to all benefits that may result from the use or
sale of that property, even though he does not officially
hold title to the property.
real estate trust is not a lease. The beneficiary
can instruct the bank to sell or lease the property
at any time. The beneficiary can develop and use
the property to his liking and benefit, within the
provisions of the law.
Mexican law allows most activities engaged in by
foreigners. The bank, as trustee, has a fiduciary
obligation to respect the rights of the beneficiary.
Q. What professionals are
required to complete a real estate transaction in
A: Typically there are four players involved: 1)
a real estate company, 2) The buyer or the buyer's
attorney, 3) a bank, and 4) a notary public, a government
appointed lawyer who processes, reviews and certifies
all official documents to ensure the property transfer
of the property.
Q: What documents are needed
to purchase property in Mexico?
A: Much of the paperwork is similar to that used
in the U.S. The documents required by law to purchase
property in Mexico include a non-lien certificate
based on a title search from the Public Property
Registry, a statement from the municipality regarding
property assessments, water bills, and other pertinent
taxes that might be due, and finally, an appraisal
of the property for tax purposes.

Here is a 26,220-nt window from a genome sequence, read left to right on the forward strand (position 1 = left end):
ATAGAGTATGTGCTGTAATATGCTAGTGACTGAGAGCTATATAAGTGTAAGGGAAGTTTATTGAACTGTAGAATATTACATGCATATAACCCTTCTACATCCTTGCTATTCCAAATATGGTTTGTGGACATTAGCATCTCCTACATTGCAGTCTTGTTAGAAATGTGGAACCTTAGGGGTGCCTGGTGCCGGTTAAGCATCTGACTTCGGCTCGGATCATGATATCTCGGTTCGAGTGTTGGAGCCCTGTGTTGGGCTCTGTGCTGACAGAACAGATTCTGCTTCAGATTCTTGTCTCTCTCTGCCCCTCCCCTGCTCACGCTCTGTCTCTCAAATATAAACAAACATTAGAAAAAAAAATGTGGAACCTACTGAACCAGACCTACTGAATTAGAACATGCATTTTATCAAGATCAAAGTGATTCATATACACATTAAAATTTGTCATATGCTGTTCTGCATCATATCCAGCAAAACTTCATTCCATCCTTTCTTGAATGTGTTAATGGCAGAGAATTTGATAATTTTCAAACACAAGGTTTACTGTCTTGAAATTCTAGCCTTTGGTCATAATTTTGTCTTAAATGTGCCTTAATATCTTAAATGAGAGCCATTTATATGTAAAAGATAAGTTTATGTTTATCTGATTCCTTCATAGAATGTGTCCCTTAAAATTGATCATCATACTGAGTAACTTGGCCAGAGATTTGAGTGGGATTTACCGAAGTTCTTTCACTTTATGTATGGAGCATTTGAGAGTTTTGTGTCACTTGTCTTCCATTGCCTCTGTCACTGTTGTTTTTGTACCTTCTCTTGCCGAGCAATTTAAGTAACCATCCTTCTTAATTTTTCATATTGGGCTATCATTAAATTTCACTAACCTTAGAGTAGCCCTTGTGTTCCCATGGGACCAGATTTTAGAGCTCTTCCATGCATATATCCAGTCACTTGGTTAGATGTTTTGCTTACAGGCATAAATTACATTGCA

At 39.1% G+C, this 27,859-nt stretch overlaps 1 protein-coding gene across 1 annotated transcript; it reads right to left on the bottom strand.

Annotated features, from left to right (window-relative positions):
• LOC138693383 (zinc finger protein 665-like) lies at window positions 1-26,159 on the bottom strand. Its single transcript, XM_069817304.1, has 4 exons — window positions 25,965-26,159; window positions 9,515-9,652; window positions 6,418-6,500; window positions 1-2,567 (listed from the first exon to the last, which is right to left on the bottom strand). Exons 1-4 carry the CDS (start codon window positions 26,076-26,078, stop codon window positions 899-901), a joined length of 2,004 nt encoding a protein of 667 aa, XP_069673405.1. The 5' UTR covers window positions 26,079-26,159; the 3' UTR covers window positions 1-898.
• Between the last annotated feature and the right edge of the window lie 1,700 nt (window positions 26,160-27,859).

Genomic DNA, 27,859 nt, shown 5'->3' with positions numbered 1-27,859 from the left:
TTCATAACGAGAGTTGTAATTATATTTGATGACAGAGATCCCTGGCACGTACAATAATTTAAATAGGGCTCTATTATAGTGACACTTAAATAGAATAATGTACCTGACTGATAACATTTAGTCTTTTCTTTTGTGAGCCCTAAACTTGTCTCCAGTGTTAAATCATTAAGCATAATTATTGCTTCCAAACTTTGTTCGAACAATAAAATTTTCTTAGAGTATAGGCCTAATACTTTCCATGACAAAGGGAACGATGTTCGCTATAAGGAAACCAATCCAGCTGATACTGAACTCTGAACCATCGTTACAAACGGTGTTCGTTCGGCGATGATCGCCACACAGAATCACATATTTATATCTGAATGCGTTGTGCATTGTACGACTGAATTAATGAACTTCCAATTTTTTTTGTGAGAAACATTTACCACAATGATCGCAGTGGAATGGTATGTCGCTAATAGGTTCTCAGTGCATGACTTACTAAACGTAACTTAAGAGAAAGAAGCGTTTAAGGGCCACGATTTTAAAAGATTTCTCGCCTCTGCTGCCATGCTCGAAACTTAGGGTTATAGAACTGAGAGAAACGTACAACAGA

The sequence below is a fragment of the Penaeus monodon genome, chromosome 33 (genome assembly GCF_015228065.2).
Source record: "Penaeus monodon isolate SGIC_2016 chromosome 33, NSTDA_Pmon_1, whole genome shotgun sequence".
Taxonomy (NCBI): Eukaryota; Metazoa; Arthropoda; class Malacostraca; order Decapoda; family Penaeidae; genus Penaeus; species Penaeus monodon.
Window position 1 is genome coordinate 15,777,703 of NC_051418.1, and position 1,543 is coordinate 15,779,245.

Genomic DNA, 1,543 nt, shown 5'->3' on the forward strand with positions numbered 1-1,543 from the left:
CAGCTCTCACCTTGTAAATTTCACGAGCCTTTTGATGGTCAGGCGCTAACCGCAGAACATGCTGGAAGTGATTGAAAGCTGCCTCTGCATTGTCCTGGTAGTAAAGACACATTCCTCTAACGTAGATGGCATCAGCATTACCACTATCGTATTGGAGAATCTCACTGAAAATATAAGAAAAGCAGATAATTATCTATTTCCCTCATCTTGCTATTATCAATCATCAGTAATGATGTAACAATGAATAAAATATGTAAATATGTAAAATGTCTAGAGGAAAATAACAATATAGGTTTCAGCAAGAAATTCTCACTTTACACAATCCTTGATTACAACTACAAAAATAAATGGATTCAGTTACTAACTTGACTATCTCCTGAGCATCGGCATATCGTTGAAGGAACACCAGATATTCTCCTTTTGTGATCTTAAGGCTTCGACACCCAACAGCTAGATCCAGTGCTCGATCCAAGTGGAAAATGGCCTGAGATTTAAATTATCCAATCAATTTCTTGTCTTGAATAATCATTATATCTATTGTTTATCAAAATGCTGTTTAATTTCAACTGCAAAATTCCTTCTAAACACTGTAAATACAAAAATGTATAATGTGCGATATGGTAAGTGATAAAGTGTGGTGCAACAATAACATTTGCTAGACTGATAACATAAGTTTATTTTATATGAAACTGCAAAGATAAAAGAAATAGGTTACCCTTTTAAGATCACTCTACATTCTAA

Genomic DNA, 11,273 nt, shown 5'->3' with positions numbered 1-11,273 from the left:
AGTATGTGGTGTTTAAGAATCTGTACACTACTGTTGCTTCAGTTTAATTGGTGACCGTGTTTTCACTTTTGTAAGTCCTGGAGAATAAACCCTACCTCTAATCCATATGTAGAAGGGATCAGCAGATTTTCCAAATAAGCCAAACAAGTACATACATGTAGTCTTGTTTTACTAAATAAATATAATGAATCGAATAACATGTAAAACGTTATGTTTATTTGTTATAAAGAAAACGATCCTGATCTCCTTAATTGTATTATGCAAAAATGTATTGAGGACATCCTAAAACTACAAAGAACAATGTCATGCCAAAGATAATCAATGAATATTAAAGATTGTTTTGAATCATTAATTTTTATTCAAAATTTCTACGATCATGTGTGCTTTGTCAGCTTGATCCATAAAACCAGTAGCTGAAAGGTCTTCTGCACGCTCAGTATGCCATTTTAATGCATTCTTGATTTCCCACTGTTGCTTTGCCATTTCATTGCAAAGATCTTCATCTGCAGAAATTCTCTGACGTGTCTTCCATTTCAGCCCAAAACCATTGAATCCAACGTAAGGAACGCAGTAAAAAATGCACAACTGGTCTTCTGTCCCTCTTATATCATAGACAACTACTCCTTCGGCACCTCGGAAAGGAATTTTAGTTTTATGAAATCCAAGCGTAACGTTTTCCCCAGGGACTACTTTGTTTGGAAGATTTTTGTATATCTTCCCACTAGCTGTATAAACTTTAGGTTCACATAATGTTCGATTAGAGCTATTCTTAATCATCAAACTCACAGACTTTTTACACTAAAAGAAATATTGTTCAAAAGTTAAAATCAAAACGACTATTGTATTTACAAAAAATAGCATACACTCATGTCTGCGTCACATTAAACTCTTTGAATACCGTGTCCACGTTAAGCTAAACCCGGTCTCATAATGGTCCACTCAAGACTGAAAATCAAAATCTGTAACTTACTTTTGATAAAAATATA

Q: If a foreign national
decides to sell the property, are there restrictions
on who he can sell it to?
A: There are no restrictions. If the buyer is also
a foreigner, the seller simply assigns the beneficial
rights to that person. The foreigner automatically
receives his own renewal 50-year permit, as opposed
to the balance remaining of the seller's 50-year
period. If the new buyer is a Mexican national,
the seller can tell the bank to endorse the title
in the buyer's name.
Q: Who pays the closing
costs when buying or selling a property in Mexico?
A: It is common for the buyer to pay the transfer
of acquisition tax and all other closing costs,
including the notary's fees and expenses. The seller
typically pays capital gains tax and the real estate
Q: How much is the transfer
A: The real estate transfer tax is usually between
1% and 4% of the tax appraisal value, which is typically
less than the sales value.
Q: How much are closing
A: The rest of the closing costs, excluding the
transfer taxes, vary from 3% to 5% of the appraised
tax value. These percentages are applied to whichever
is greatest of: 1) the sale price of the property,
2) the official tax appraisal value, or 3) the value
determined by property assessment authorities.
Q. Is title insurance available
A: Yes, it's available and recommended. The insurer
will research the title to the property and ensure
that it is free and clear. Should anybody ever dispute
that title, the buyer will have an advocate who
will defend his claim in the local courts. Rates
range from about $5 to $7 per $1,000 of coverage,
depending on the value of the property and the individual
Q. Is financing available
for foreigners buying property in Mexico?
A: Foreigners can get financing from a Mexico lender,
and often developers have specific companies that
they can recommend and that have pre-approved the
project. U.S. lenders are just starting to offer
loans on property in Mexico, and more U.S. lenders
are expected to soon join the market. Buyers should
discuss financing options with their realtor and
the developer of the property that they're buying.
Information About Mexico
Q. Where is Mexico located relative to the U.S.
and the rest of the world?
A. Mexico is located north of Central America, between